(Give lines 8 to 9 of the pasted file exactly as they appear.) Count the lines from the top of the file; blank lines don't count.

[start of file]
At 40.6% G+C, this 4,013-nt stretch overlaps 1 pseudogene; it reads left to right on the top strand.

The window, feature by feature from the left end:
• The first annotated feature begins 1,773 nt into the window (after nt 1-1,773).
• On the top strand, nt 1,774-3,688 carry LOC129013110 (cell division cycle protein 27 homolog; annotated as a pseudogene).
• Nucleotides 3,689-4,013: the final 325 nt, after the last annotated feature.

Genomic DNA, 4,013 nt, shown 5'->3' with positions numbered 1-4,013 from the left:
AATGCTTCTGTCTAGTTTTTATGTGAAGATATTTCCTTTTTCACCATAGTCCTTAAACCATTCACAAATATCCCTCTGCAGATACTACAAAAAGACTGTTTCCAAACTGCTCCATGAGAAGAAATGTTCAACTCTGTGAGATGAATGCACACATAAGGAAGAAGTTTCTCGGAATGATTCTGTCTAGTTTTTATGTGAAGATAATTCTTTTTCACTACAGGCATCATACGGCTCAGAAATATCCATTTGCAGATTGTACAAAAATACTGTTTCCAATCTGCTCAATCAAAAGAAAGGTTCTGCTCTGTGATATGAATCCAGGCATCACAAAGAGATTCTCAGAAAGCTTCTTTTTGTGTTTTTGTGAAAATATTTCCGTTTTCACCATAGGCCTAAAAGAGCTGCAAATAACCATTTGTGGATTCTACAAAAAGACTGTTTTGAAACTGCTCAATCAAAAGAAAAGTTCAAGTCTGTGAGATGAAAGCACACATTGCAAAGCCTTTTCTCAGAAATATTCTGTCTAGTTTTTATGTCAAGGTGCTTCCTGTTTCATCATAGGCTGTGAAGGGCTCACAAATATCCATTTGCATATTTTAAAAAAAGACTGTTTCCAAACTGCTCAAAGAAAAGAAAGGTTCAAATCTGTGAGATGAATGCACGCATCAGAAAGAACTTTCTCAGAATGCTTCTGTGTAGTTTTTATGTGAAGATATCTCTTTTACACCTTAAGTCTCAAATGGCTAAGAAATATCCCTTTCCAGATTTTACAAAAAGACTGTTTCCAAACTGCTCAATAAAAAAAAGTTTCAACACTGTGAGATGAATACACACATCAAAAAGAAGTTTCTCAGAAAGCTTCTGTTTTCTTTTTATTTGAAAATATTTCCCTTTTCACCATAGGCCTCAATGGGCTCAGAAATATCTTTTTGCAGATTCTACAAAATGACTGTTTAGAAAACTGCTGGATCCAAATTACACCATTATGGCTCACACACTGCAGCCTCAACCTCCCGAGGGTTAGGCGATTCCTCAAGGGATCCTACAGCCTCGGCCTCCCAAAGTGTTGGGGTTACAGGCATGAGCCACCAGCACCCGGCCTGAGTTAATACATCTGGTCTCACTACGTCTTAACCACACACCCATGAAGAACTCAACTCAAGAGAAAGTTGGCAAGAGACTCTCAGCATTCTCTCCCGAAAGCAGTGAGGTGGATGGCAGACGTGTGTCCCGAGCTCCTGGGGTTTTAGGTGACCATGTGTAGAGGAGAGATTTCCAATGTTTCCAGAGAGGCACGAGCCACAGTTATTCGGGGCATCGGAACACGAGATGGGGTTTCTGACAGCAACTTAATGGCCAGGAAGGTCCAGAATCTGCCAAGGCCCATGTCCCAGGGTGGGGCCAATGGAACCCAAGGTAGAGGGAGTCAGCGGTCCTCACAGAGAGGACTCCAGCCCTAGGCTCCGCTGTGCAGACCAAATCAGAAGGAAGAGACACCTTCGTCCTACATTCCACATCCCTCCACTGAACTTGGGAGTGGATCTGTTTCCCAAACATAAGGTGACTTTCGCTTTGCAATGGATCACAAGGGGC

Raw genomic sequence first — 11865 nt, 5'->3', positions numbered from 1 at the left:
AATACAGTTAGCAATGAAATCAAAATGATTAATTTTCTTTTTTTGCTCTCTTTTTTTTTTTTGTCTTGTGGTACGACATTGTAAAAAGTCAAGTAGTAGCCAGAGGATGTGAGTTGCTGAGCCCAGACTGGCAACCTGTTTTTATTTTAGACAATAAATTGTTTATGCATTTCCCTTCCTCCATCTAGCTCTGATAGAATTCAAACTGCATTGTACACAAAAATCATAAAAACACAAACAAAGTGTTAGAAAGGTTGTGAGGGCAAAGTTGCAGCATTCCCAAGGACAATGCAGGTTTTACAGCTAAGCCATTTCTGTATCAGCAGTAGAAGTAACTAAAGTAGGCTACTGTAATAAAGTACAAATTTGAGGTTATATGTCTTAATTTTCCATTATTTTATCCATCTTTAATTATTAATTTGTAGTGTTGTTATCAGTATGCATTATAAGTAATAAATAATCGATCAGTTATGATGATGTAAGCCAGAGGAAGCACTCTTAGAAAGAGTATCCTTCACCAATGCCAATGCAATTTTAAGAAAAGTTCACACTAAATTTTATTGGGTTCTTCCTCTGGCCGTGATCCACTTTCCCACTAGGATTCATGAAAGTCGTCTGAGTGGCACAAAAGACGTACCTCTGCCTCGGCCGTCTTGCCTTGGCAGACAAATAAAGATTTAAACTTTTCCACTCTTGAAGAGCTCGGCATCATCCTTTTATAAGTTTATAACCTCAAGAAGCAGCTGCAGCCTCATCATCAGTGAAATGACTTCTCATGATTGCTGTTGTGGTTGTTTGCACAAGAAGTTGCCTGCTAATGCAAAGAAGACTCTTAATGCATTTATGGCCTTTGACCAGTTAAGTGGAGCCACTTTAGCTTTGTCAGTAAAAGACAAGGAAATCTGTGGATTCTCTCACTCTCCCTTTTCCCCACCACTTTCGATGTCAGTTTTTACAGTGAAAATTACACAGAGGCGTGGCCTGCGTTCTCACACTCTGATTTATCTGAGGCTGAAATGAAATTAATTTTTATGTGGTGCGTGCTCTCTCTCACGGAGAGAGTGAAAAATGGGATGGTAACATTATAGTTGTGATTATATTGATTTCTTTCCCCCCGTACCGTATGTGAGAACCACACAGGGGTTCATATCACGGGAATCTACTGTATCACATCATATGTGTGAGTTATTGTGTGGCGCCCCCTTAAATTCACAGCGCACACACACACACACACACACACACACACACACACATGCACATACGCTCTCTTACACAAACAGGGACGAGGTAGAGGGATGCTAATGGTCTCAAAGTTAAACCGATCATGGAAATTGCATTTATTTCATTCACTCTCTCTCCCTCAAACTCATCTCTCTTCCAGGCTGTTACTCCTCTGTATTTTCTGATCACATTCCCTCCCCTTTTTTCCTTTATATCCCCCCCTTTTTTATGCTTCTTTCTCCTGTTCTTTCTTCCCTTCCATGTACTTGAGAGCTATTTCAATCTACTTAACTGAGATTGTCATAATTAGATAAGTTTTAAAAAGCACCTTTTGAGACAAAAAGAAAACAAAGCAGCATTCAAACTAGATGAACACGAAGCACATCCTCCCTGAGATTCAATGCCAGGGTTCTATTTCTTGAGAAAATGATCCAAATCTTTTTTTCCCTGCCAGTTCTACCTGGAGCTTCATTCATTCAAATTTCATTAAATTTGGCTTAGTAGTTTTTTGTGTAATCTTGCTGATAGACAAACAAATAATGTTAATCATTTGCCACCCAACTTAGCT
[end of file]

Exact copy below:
Raw genomic sequence first — 11865 nt, 5'->3', positions numbered from 1 at the left:
AATACAGTTAGCAATGAAATCAAAATGATTAATTTTCTTTTTTTGCTCTCTTTTTTTTTTTTGTCTTGTGGTACGACATTGTAAAAAGTCAAGTAGTAGCCAGAGGATGTGAGTTGCTGAGCCCAGACTGGCAACCTGTTTTTATTTTAGACAATAAATTGTTTATGCATTTCCCTTCCTCCATCTAGCTCTGATAGAATTCAAACTGCATTGTACACAAAAATCATAAAAACACAAACAAAGTGTTAGAAAGGTTGTGAGGGCAAAGTTGCAGCATTCCCAAGGACAATGCAGGTTTTACAGCTAAGCCATTTCTGTATCAGCAGTAGAAGTAACTAAAGTAGGCTACTGTAATAAAGTACAAATTTGAGGTTATATGTCTTAATTTTCCATTATTTTATCCATCTTTAATTATTAATTTGTAGTGTTGTTATCAGTATGCATTATAAGTAATAAATAATCGATCAGTTATGATGATGTAAGCCAGAGGAAGCACTCTTAGAAAGAGTATCCTTCACCAATGCCAATGCAATTTTAAGAAAAGTTCACACTAAATTTTATTGGGTTCTTCCTCTGGCCGTGATCCACTTTCCCACTAGGATTCATGAAAGTCGTCTGAGTGGCACAAAAGACGTACCTCTGCCTCGGCCGTCTTGCCTTGGCAGACAAATAAAGATTTAAACTTTTCCACTCTTGAAGAGCTCGGCATCATCCTTTTATAAGTTTATAACCTCAAGAAGCAGCTGCAGCCTCATCATCAGTGAAATGACTTCTCATGATTGCTGTTGTGGTTGTTTGCACAAGAAGTTGCCTGCTAATGCAAAGAAGACTCTTAATGCATTTATGGCCTTTGACCAGTTAAGTGGAGCCACTTTAGCTTTGTCAGTAAAAGACAAGGAAATCTGTGGATTCTCTCACTCTCCCTTTTCCCCACCACTTTCGATGTCAGTTTTTACAGTGAAAATTACACAGAGGCGTGGCCTGCGTTCTCACACTCTGATTTATCTGAGGCTGAAATGAAATTAATTTTTATGTGGTGCGTGCTCTCTCTCACGGAGAGAGTGAAAAATGGGATGGTAACATTATAGTTGTGATTATATTGATTTCTTTCCCCCCGTACCGTATGTGAGAACCACACAGGGGTTCATATCACGGGAATCTACTGTATCACATCATATGTGTGAGTTATTGTGTGGCGCCCCCTTAAATTCACAGCGCACACACACACACACACACACACACACACACACACATGCACATACGCTCTCTTACACAAACAGGGACGAGGTAGAGGGATGCTAATGGTCTCAAAGTTAAACCGATCATGGAAATTGCATTTATTTCATTCACTCTCTCTCCCTCAAACTCATCTCTCTTCCAGGCTGTTACTCCTCTGTATTTTCTGATCACATTCCCTCCCCTTTTTTCCTTTATATCCCCCCCTTTTTTATGCTTCTTTCTCCTGTTCTTTCTTCCCTTCCATGTACTTGAGAGCTATTTCAATCTACTTAACTGAGATTGTCATAATTAGATAAGTTTTAAAAAGCACCTTTTGAGACAAAAAGAAAACAAAGCAGCATTCAAACTAGATGAACACGAAGCACATCCTCCCTGAGATTCAATGCCAGGGTTCTATTTCTTGAGAAAATGATCCAAATCTTTTTTTCCCTGCCAGTTCTACCTGGAGCTTCATTCATTCAAATTTCATTAAATTTGGCTTAGTAGTTTTTTGTGTAATCTTGCTGATAGACAAACAAATAATGTTAATCATTTGCCACCCAACTTAGCT